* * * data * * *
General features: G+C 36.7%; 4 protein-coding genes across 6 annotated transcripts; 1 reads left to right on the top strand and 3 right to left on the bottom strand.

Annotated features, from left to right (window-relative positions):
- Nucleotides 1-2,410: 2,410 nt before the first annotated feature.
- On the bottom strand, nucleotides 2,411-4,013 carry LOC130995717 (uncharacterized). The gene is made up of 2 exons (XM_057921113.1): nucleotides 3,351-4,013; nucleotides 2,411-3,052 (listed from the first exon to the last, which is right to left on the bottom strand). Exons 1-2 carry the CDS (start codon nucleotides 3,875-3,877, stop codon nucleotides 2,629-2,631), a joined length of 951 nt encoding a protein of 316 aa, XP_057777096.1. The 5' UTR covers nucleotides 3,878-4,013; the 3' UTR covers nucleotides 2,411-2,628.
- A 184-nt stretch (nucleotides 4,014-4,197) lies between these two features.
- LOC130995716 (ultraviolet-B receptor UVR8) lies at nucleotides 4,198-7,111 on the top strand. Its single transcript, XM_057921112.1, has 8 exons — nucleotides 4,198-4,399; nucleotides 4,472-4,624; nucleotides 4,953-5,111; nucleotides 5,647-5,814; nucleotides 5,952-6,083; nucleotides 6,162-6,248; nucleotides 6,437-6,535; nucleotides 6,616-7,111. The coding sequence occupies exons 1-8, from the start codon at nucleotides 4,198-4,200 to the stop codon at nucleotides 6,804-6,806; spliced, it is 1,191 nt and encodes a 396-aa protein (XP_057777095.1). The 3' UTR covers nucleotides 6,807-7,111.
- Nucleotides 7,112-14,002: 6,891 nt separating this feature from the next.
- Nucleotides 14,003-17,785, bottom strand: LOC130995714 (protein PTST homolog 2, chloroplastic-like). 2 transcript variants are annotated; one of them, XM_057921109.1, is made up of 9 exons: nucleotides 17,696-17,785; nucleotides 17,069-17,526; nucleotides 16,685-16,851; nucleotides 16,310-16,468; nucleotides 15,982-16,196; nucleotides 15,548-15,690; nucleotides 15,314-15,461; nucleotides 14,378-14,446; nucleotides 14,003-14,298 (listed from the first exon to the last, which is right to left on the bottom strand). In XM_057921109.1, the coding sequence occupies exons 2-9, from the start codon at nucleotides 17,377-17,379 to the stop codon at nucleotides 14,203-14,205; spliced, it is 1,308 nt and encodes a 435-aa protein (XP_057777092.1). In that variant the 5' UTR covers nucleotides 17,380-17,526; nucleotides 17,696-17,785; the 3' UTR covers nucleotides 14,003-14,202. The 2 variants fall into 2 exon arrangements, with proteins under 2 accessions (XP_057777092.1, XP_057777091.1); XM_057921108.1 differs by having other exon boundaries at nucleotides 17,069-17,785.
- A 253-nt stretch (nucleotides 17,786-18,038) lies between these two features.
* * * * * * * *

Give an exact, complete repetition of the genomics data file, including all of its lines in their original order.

General features: G+C 36.7%; 4 protein-coding genes across 6 annotated transcripts; 1 reads left to right on the top strand and 3 right to left on the bottom strand.

Annotated features, from left to right (window-relative positions):
- Nucleotides 1-2,410: 2,410 nt before the first annotated feature.
- On the bottom strand, nucleotides 2,411-4,013 carry LOC130995717 (uncharacterized). The gene is made up of 2 exons (XM_057921113.1): nucleotides 3,351-4,013; nucleotides 2,411-3,052 (listed from the first exon to the last, which is right to left on the bottom strand). Exons 1-2 carry the CDS (start codon nucleotides 3,875-3,877, stop codon nucleotides 2,629-2,631), a joined length of 951 nt encoding a protein of 316 aa, XP_057777096.1. The 5' UTR covers nucleotides 3,878-4,013; the 3' UTR covers nucleotides 2,411-2,628.
- A 184-nt stretch (nucleotides 4,014-4,197) lies between these two features.
- LOC130995716 (ultraviolet-B receptor UVR8) lies at nucleotides 4,198-7,111 on the top strand. Its single transcript, XM_057921112.1, has 8 exons — nucleotides 4,198-4,399; nucleotides 4,472-4,624; nucleotides 4,953-5,111; nucleotides 5,647-5,814; nucleotides 5,952-6,083; nucleotides 6,162-6,248; nucleotides 6,437-6,535; nucleotides 6,616-7,111. The coding sequence occupies exons 1-8, from the start codon at nucleotides 4,198-4,200 to the stop codon at nucleotides 6,804-6,806; spliced, it is 1,191 nt and encodes a 396-aa protein (XP_057777095.1). The 3' UTR covers nucleotides 6,807-7,111.
- Nucleotides 7,112-14,002: 6,891 nt separating this feature from the next.
- Nucleotides 14,003-17,785, bottom strand: LOC130995714 (protein PTST homolog 2, chloroplastic-like). 2 transcript variants are annotated; one of them, XM_057921109.1, is made up of 9 exons: nucleotides 17,696-17,785; nucleotides 17,069-17,526; nucleotides 16,685-16,851; nucleotides 16,310-16,468; nucleotides 15,982-16,196; nucleotides 15,548-15,690; nucleotides 15,314-15,461; nucleotides 14,378-14,446; nucleotides 14,003-14,298 (listed from the first exon to the last, which is right to left on the bottom strand). In XM_057921109.1, the coding sequence occupies exons 2-9, from the start codon at nucleotides 17,377-17,379 to the stop codon at nucleotides 14,203-14,205; spliced, it is 1,308 nt and encodes a 435-aa protein (XP_057777092.1). In that variant the 5' UTR covers nucleotides 17,380-17,526; nucleotides 17,696-17,785; the 3' UTR covers nucleotides 14,003-14,202. The 2 variants fall into 2 exon arrangements, with proteins under 2 accessions (XP_057777092.1, XP_057777091.1); XM_057921108.1 differs by having other exon boundaries at nucleotides 17,069-17,785.
- A 253-nt stretch (nucleotides 17,786-18,038) lies between these two features.